Why i switched to Linux? and why i choose Fedora!

I was windows user since win98 days, i had used each n every new release of windows, (even vista & win8)

The reason i switched to linux was, with latest release of windows 10, my pc becomes so slow (even with the clean win10 install)

But i was still using it,
when Microsoft announced windows 11,

And i found windows 11 is not going to support my pc

I started to think i should switch to linux,

One day i watched gnome 40 trailer on YouTube

I really liked futuristic visual interface of gnome 40

I visit their website , it says gnome 40 works well with fedora 34

So i installed fedora 34

Which is litespeed faster than win10.

i just loved fedora 34,

thank you all fedora developers for such amazing OS.

love from india :slight_smile:

10 Likes

I switched to Linux after completing TestOut Linux Pro, and I love it.

Linux is so much faster than windows, Ext4 is much faster than NTFS, and updating is also much faster and less problem prone than windows. Linux is also FREE, windows $100 +. Microsoft also wants to force you to connect a Microsoft account to your computer. Windows also takes up like 22GB to install Fedora takes ~8-10GB to install. Upgrading a Linux PC also goes a lot smoother compared to a windows upgrade.

The only sad thing about it is that hardware venders don’t make drivers for it, they only make drivers for windows or mac. I feel that there should be more support for Linux from hardware venders. Yes I know that when it comes to desktop users only like 1% use Linux, but I feel that us 1% should still get to use the same hardware that others can use. Just because we use Linux does not mean that we can’t go the store and buy some new device to connect to our computers. But what good is it if we go and buy a nice new audio system just to find out that it only works with windows? The people who made the audio system still get our money, but we can’t use the product that we bought!? I don’t see why the companies can’t make drivers for Linux. Linux is open source so it should not be that hard, and when they make the driver they should not have to worry as much about having it break with every new Linux kernel as they would with every new windows version so there should not be that much work on their part. I would also just like to point out that even though only 1% of desktop PCs run Linux, Linux runs EVERY thing else, and without Linux there would be no windows or smart devices.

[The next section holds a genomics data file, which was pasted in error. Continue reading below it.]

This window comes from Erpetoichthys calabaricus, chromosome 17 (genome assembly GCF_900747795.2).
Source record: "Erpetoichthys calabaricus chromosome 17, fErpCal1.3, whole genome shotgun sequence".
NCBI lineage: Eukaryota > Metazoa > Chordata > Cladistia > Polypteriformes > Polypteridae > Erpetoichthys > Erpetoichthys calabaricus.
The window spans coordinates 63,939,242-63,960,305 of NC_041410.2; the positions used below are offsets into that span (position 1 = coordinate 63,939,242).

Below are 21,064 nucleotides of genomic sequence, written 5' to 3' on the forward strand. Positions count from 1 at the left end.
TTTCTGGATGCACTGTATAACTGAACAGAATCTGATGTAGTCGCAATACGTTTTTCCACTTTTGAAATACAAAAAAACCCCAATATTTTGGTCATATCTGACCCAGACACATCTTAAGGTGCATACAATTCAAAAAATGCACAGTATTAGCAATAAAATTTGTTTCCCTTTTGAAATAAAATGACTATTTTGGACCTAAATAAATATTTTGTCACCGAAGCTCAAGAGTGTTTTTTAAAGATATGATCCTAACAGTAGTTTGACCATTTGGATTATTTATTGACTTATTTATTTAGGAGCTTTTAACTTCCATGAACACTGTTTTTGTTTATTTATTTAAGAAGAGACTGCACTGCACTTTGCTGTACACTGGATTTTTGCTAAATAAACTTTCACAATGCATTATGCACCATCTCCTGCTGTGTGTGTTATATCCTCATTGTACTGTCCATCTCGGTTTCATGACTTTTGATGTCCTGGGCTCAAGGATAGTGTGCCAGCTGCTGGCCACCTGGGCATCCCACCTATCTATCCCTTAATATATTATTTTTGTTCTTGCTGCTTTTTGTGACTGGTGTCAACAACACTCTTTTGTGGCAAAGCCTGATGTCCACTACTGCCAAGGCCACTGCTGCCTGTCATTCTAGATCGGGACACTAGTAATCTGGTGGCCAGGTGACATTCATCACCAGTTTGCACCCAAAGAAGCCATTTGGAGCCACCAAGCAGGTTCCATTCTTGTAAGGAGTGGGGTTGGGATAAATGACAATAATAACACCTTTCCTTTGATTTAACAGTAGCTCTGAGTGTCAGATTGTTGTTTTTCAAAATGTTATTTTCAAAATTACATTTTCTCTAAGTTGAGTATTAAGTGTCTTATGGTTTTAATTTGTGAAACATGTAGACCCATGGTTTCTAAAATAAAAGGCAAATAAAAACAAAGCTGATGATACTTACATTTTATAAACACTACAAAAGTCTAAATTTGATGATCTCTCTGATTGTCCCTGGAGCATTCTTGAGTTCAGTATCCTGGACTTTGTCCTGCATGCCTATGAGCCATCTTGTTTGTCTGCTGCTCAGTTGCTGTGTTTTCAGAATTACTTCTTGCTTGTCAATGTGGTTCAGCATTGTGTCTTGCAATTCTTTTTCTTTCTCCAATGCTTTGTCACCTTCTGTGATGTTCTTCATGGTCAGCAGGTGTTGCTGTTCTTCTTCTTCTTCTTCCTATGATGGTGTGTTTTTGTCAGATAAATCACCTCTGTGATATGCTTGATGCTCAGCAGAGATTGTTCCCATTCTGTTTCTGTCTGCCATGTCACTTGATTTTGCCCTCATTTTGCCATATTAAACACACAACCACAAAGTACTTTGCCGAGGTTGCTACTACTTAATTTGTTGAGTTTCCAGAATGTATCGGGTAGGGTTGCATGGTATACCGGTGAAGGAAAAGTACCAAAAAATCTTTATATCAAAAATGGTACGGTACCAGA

Try BTRFS instead of ext4,
Basically btrfs>ext4>ntfs

Thanx

From what I read BTRFS does not seem like it would be very SSD friendly.
It seems more like something you might use on a HDD. The file sizes with BTRFS also seemed like they would be larger than ext4.

This isn’t as much of an issue as it seems to be. If the hardware’s mainstream, Linux support is already baked into the kernel. It’s only with bleeding edge hardware that it’s an issue.

True, but some hardware has features that can only be unlocked with software that only runs on windows or mac. I don’t think you can make that stuff work with WINE.

What makes you say that. Btrfs is no different than ext4 in the usage of drives as far as access and file sizes. It is only the underlying structure that is different and it does not care if the drive is digital or spinning rust. All are handled the same.

1 Like

The question is more subtle … Linux is a simple update of UNIX with BSD licence, a spin off of MULTICS being a military Pentagon program, Windows NT comes from VMS by DEC with development by OpenVMS aiming to x64 support. Windows NT doesn’t fit in Docker container needing something else. This all leads to a simple device : PDS-11 … are we moving?

Podman, OpenShift are RHEL projects …